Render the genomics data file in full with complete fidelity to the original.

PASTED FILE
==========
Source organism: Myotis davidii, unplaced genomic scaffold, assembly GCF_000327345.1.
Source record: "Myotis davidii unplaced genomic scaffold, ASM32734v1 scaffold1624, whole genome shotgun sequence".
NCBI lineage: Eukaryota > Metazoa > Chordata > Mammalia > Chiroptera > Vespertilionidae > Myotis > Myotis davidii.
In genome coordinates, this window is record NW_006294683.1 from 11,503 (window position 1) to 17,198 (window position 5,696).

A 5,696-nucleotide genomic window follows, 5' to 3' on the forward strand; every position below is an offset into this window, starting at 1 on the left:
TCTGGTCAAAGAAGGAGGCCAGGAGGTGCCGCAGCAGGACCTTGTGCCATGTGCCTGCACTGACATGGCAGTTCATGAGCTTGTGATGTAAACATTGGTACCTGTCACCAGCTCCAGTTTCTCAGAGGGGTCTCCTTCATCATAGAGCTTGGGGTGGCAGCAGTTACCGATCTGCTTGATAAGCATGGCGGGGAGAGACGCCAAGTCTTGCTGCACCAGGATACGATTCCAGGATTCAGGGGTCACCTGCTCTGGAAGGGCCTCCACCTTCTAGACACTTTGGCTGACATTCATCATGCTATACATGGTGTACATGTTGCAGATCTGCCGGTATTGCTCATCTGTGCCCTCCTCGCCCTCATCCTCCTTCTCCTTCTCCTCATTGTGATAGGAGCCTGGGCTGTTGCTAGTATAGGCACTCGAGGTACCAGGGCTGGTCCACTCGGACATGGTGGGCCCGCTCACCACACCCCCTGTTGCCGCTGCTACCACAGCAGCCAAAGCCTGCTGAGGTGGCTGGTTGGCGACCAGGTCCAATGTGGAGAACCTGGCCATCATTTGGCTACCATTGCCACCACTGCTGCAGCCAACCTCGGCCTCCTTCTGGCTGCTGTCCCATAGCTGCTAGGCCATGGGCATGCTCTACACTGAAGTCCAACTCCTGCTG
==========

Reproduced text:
Source organism: Myotis davidii, unplaced genomic scaffold, assembly GCF_000327345.1.
Source record: "Myotis davidii unplaced genomic scaffold, ASM32734v1 scaffold1624, whole genome shotgun sequence".
NCBI lineage: Eukaryota > Metazoa > Chordata > Mammalia > Chiroptera > Vespertilionidae > Myotis > Myotis davidii.
In genome coordinates, this window is record NW_006294683.1 from 11,503 (window position 1) to 17,198 (window position 5,696).

A 5,696-nucleotide genomic window follows, 5' to 3' on the forward strand; every position below is an offset into this window, starting at 1 on the left:
TCTGGTCAAAGAAGGAGGCCAGGAGGTGCCGCAGCAGGACCTTGTGCCATGTGCCTGCACTGACATGGCAGTTCATGAGCTTGTGATGTAAACATTGGTACCTGTCACCAGCTCCAGTTTCTCAGAGGGGTCTCCTTCATCATAGAGCTTGGGGTGGCAGCAGTTACCGATCTGCTTGATAAGCATGGCGGGGAGAGACGCCAAGTCTTGCTGCACCAGGATACGATTCCAGGATTCAGGGGTCACCTGCTCTGGAAGGGCCTCCACCTTCTAGACACTTTGGCTGACATTCATCATGCTATACATGGTGTACATGTTGCAGATCTGCCGGTATTGCTCATCTGTGCCCTCCTCGCCCTCATCCTCCTTCTCCTTCTCCTCATTGTGATAGGAGCCTGGGCTGTTGCTAGTATAGGCACTCGAGGTACCAGGGCTGGTCCACTCGGACATGGTGGGCCCGCTCACCACACCCCCTGTTGCCGCTGCTACCACAGCAGCCAAAGCCTGCTGAGGTGGCTGGTTGGCGACCAGGTCCAATGTGGAGAACCTGGCCATCATTTGGCTACCATTGCCACCACTGCTGCAGCCAACCTCGGCCTCCTTCTGGCTGCTGTCCCATAGCTGCTAGGCCATGGGCATGCTCTACACTGAAGTCCAACTCCTGCTG